• Canada, supposedly one of the most affluent of countries, operates on a depletion economy which leaves destruction in its wake. The Canadian people are driven by a terrible sense of deficiency. When the last tree is cut, the last fish is caught, and the last river is polluted; when to breathe the air is sickening, you will realize, too late, that wealth is not in bank accounts and that you can’t eat money. In other words: “When the last tree has been cut down, the last fish caught, the last river poisoned, only then will we realize that one cannot eat money.”

  2. Why is that jackass wearing bear head!! And they want a fight??? Ooooooookay!!!!

    • I first people may not want pipelines but sure do support killing indangered animals and wearing there pelts as robes

      • First it is ‘endangered’ not ‘indangered’….second the black bear is not ‘endangered’….and is worn by Indigenous peoples as a sign of their clan. The Bear Clan are strong and fearless protectors; seen as having noble spirit and wisdom, as authority figures in their communities; as “Medicine people”, through their knowledge of the medicines and the plants of Mother Earth.

    • The person wearing the bear robe is not the jackass….it is the person who would make such an asinine comment.

    • The person wearing the bear robe is not the jackass….it is the person who would make such an asinine comment.

  3. All you have to do to stop the pipeline is be honest with people and don’t be a hypocrite.

    The pipeline will provide money for the federal government so the first step is to accept less money from the government. You can’t accept the rewards without accepting some of the risks.

    The second is that if you do not want resource development then first stop it in your own province and convince the people of Canada that it is worth their while to lower their standard of living to save the environment.

    Then you will be seen as an honest broker in this discussion.

    • Obviously, you haven’t read the WTO’s analysis of Canada’s tar sands ‘oil’ production, an important point being that the net cash flow from tar sands production to government coffers is negative i.e. every barrel shipped is wrapped in tax-payer dollars. The differential is such that a global competitor could raise a WTO challenge; they likely won’t since pretty much all fossil fuel production is heavily subsidized.
      However, if one truly cares about Canadian economics, one might ask how much of the pipe will come from China and how much of the heavy equipment will come from South Korea? One might also ask how many refinery jobs and how many billions in value add will be exported through Burnaby.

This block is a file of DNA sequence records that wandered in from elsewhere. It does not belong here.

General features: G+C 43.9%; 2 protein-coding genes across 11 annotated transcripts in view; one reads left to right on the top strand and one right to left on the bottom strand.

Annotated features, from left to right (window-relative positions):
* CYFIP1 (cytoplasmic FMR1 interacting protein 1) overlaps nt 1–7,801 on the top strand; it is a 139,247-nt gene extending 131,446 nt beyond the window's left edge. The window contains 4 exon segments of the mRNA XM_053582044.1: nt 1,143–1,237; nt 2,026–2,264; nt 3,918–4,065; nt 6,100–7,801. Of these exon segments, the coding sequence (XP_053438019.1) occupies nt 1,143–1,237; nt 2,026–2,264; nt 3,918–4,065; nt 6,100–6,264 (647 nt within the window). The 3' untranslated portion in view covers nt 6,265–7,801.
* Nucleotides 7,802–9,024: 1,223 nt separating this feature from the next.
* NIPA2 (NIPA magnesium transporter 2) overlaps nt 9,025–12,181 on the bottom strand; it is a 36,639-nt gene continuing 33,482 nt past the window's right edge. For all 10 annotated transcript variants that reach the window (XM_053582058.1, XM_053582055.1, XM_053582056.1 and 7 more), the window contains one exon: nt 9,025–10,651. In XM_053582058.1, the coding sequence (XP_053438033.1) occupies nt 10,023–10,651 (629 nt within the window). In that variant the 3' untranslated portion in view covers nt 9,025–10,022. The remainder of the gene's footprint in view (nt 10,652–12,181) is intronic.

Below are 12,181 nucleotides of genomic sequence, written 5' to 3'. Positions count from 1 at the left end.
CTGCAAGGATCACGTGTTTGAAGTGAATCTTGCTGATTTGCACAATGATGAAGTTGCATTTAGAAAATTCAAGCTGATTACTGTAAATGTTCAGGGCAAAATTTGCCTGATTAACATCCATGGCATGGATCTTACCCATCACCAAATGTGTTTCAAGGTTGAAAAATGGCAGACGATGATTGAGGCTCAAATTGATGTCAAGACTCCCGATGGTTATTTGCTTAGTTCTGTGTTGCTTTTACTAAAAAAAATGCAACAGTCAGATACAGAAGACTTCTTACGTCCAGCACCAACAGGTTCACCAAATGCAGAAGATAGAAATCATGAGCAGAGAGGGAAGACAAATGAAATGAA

A tax payer may also be concerned that taxpayers are on the hook for $3.7B in remediation for their next big spill (it’s not that long since the last one); they might also be concerned that studies indicate that $3.7B isn’t enough and will likely be increased.

    • I notice Trudeau is not forcing Ontario and Quebec to accept Energy East Pipeline. Could it be that he fears losing votes there but could not care less about BC? He is not a nation builder.

  4. By the end of his mandate Prime Minister Numbnuts will have signed the entire effing country over to these malcontents. Time to rip up the Indian act and put these bums out to pastures.

  5. I think it would be offensive if some private company started digging up a local ‘Mount Pleasant’ for investigative purposes yet we have tone deaf regulators ordering a company to do such a thing (‘stupid is as stupid does).

  6. “Both sets of tribes have been very inventive in creating “sacred sites”…”

    The article clearly says this site has been meaningful for a very long time. Do you have any evidence to support your claim, or are you just talking out of your ass?

  7. I stand with the Aboriginal’s on this one. Most people making comment’s in here have never lived in BC. It is one the greenest area’s left in Canada. Now they want to gamble with peoples lives for money, by taking a chance of ruining parts of a Provence that supplies part of the oxygen that we breath every day. Why can the US not use their own resources that they have squandered, by exactly the same thing they what to do here.
    Build the infrastructure to Produce the refined product. Then sell to the US at an appropriate cost and means of delivery at a land base, not a water base on any of our coasts that will be polluted by incompetence and leaky vessels. I might not be an educated person, but I am entitled to my opinion as a taxpayer in this country.